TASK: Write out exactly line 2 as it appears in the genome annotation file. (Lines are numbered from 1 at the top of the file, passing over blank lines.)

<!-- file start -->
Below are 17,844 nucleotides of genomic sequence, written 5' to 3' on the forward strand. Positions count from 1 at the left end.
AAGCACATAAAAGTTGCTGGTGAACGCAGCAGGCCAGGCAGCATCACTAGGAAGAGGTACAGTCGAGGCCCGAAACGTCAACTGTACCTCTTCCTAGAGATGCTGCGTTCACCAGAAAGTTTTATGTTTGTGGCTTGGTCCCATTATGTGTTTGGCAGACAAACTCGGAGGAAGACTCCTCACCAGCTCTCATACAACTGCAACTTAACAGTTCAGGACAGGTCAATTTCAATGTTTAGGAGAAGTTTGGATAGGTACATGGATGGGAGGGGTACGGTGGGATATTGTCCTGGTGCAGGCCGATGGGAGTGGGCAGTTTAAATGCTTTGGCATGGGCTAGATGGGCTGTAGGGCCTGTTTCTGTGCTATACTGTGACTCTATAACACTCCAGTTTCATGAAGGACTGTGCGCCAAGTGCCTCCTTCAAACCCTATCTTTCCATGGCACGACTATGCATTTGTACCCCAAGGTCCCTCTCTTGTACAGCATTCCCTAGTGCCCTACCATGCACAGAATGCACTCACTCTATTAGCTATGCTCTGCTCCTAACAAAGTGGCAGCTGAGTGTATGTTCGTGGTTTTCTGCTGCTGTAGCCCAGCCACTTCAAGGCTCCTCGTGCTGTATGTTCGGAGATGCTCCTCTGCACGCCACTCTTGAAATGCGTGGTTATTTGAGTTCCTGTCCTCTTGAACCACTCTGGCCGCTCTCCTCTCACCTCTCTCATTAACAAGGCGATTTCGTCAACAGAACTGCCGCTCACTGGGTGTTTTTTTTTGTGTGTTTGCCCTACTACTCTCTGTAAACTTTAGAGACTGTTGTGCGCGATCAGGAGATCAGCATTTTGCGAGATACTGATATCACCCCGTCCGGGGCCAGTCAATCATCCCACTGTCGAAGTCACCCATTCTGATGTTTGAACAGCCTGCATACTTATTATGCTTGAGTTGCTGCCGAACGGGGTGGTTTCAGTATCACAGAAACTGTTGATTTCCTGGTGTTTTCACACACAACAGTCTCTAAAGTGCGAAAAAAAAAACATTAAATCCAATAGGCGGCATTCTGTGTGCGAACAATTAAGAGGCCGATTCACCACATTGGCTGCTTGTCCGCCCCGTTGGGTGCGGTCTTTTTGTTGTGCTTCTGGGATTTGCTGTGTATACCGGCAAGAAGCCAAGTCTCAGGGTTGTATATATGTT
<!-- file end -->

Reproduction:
AAGCACATAAAAGTTGCTGGTGAACGCAGCAGGCCAGGCAGCATCACTAGGAAGAGGTACAGTCGAGGCCCGAAACGTCAACTGTACCTCTTCCTAGAGATGCTGCGTTCACCAGAAAGTTTTATGTTTGTGGCTTGGTCCCATTATGTGTTTGGCAGACAAACTCGGAGGAAGACTCCTCACCAGCTCTCATACAACTGCAACTTAACAGTTCAGGACAGGTCAATTTCAATGTTTAGGAGAAGTTTGGATAGGTACATGGATGGGAGGGGTACGGTGGGATATTGTCCTGGTGCAGGCCGATGGGAGTGGGCAGTTTAAATGCTTTGGCATGGGCTAGATGGGCTGTAGGGCCTGTTTCTGTGCTATACTGTGACTCTATAACACTCCAGTTTCATGAAGGACTGTGCGCCAAGTGCCTCCTTCAAACCCTATCTTTCCATGGCACGACTATGCATTTGTACCCCAAGGTCCCTCTCTTGTACAGCATTCCCTAGTGCCCTACCATGCACAGAATGCACTCACTCTATTAGCTATGCTCTGCTCCTAACAAAGTGGCAGCTGAGTGTATGTTCGTGGTTTTCTGCTGCTGTAGCCCAGCCACTTCAAGGCTCCTCGTGCTGTATGTTCGGAGATGCTCCTCTGCACGCCACTCTTGAAATGCGTGGTTATTTGAGTTCCTGTCCTCTTGAACCACTCTGGCCGCTCTCCTCTCACCTCTCTCATTAACAAGGCGATTTCGTCAACAGAACTGCCGCTCACTGGGTGTTTTTTTTTGTGTGTTTGCCCTACTACTCTCTGTAAACTTTAGAGACTGTTGTGCGCGATCAGGAGATCAGCATTTTGCGAGATACTGATATCACCCCGTCCGGGGCCAGTCAATCATCCCACTGTCGAAGTCACCCATTCTGATGTTTGAACAGCCTGCATACTTATTATGCTTGAGTTGCTGCCGAACGGGGTGGTTTCAGTATCACAGAAACTGTTGATTTCCTGGTGTTTTCACACACAACAGTCTCTAAAGTGCGAAAAAAAAAACATTAAATCCAATAGGCGGCATTCTGTGTGCGAACAATTAAGAGGCCGATTCACCACATTGGCTGCTTGTCCGCCCCGTTGGGTGCGGTCTTTTTGTTGTGCTTCTGGGATTTGCTGTGTATACCGGCAAGAAGCCAAGTCTCAGGGTTGTATATATGTT